Frequency and spatial characteristics of high-frequency neuromagnetic signals in childhood epilepsy

MEG Center, Division of Neurology, Department of Radiology, Cincinnati Children's Hospital Medical Center, Cincinnati, OH 45220, USA.
Epileptic disorders: international epilepsy journal with videotape (Impact Factor: 0.95). 07/2009; 11(2):113-25. DOI: 10.1684/epd.2009.0253
Source: PubMed


Invasive intracranial recordings have suggested that high-frequency oscillation is involved in epileptogenesis and is highly localized to epileptogenic zones. The aim of the present study is to characterize the frequency and spatial patterns of high-frequency brain signals in childhood epilepsy using a non-invasive technology.
Thirty children with clinically diagnosed epilepsy were studied using a whole head magnetoencephalography (MEG) system. MEG data were digitized at 4,000 Hz. The frequency and spatial characteristics of high-frequency neuromagnetic signals were analyzed using continuous wavelet transform and beamformer. Three-dimensional magnetic resonance imaging (MRI) was obtained for each patient to localize magnetic sources.
Twenty-six patients showed high-frequency (100-1,000 Hz) components (26/30, 86%). Nineteen patients showed more than one high-frequency component (19/30, 63%). The frequency range of high-frequency components varied across patients. The highest frequency band was identified around 910 Hz. The loci of high-frequency epileptic activities were concordant with the lesions identified by magnetic resonance imaging for 21 patients (21/30, 70%). The MEG source localizations of high-frequency components were found to be concordant with intracranial recordings for nine of the eleven patients who underwent epilepsy surgery (9/11, 82%).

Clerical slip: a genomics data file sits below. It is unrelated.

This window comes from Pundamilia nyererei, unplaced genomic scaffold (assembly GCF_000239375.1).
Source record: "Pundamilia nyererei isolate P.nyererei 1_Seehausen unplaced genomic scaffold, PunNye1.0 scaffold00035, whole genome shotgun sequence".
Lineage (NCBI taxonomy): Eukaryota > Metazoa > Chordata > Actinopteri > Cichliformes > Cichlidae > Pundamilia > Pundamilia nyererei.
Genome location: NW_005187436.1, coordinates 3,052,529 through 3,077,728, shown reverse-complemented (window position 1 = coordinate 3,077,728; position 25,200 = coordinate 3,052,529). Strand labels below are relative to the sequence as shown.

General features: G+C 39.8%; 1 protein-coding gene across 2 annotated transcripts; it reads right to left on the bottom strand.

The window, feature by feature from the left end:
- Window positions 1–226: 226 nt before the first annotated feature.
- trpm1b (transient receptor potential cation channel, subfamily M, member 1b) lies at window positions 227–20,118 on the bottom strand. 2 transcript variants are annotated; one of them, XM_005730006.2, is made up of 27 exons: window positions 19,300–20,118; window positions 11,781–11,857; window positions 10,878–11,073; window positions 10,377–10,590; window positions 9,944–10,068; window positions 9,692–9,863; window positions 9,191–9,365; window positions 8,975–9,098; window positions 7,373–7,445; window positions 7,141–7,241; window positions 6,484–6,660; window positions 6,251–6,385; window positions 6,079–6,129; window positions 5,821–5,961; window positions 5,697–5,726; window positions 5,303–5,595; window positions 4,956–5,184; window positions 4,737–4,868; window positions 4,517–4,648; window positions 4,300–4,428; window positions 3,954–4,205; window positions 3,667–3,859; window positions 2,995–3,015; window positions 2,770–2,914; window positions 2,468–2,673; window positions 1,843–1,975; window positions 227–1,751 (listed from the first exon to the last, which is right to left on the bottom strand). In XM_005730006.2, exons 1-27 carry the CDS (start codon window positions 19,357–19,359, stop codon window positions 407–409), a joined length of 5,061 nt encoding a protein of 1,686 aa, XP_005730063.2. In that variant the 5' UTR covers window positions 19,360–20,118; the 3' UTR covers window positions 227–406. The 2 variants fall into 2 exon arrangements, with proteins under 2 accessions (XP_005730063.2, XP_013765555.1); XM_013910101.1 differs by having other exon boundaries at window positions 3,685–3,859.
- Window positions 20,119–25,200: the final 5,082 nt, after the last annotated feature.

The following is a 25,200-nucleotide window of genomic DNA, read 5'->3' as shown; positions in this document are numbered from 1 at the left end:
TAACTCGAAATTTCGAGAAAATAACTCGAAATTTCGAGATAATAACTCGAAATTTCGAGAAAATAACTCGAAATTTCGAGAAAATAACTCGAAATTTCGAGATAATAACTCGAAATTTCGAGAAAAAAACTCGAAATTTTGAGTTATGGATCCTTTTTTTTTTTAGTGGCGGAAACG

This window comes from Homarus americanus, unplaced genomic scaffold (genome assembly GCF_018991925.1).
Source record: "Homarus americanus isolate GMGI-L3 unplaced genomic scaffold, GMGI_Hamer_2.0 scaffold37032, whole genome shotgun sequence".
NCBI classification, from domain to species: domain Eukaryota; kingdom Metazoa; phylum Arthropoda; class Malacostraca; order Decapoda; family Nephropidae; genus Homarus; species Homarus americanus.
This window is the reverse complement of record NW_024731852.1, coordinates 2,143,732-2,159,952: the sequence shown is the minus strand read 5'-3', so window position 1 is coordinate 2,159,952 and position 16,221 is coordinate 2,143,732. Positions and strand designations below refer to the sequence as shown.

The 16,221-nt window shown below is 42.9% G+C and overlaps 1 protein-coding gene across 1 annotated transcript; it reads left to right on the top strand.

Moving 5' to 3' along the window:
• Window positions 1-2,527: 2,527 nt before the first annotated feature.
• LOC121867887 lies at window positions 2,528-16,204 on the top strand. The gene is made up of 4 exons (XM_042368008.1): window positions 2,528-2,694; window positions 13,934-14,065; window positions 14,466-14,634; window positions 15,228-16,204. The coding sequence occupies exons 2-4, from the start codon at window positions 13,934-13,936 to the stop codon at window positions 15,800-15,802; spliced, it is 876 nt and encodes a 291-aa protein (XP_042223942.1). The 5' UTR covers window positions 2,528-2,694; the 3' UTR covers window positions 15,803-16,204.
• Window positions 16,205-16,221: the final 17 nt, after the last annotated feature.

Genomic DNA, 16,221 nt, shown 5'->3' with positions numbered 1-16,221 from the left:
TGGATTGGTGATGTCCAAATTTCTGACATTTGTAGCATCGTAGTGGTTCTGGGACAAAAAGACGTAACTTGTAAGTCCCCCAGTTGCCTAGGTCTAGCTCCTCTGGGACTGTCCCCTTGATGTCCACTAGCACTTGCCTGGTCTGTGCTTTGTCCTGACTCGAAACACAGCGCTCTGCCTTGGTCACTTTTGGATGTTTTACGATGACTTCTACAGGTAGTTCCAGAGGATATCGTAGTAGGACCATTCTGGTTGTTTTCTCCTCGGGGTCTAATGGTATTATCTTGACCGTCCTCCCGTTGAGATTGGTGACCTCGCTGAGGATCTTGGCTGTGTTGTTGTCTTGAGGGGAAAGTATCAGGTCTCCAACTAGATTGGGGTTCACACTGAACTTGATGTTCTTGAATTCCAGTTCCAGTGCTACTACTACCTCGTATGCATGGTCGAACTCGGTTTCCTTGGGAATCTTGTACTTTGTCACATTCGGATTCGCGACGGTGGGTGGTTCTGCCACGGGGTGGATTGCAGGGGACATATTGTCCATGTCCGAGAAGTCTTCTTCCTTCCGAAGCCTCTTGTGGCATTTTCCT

The results have demonstrated that childhood epilepsy was associated with high-frequency epileptic activity in a wide frequency range. The concordance of MEG source localization, MRI and intracranial recordings suggests that measurement of high-frequency neuromagnetic signals might provide a novel approach for clinical management of childhood epilepsy.

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    • "Furthermore, the overall quantity in a certain time range mirrors disease activity (Zijlmans et al., 2009). Recent studies suggest that HFO may even be detectable with surface EEG (Andrade-Valenca et al., 2011; Zelmann et al., 2013) and MEG (Xiang et al., 2009; Miao et al., 2014) under ideal circumstances. At the other end of the frequency spectrum, another entity related to the epileptic network had been identified much earlier (Cohn, 1954; Chatrian et al., 1968; Ikeda et al., 1996, 1999). "

    Clinical Neurophysiology 06/2014; 126(1). DOI:10.1016/j.clinph.2014.06.001 · 3.10 Impact Factor
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    • "In Equation (4), G represents the global spectrogram; Atf represents an accumulated spectrum of one MEG sensor data; m indicates MEG sensor index and M indicates the total number of MEG sensors; s indicates the time slice of the spectrum; f indicates frequency bands (or bins) of MEG data. Since each sensor was positioned in a distinct location around the head (Figure 1), the global spectrogram is considered to be a " spatial summation " for each epoch of data (Xiang et al., 2009a). "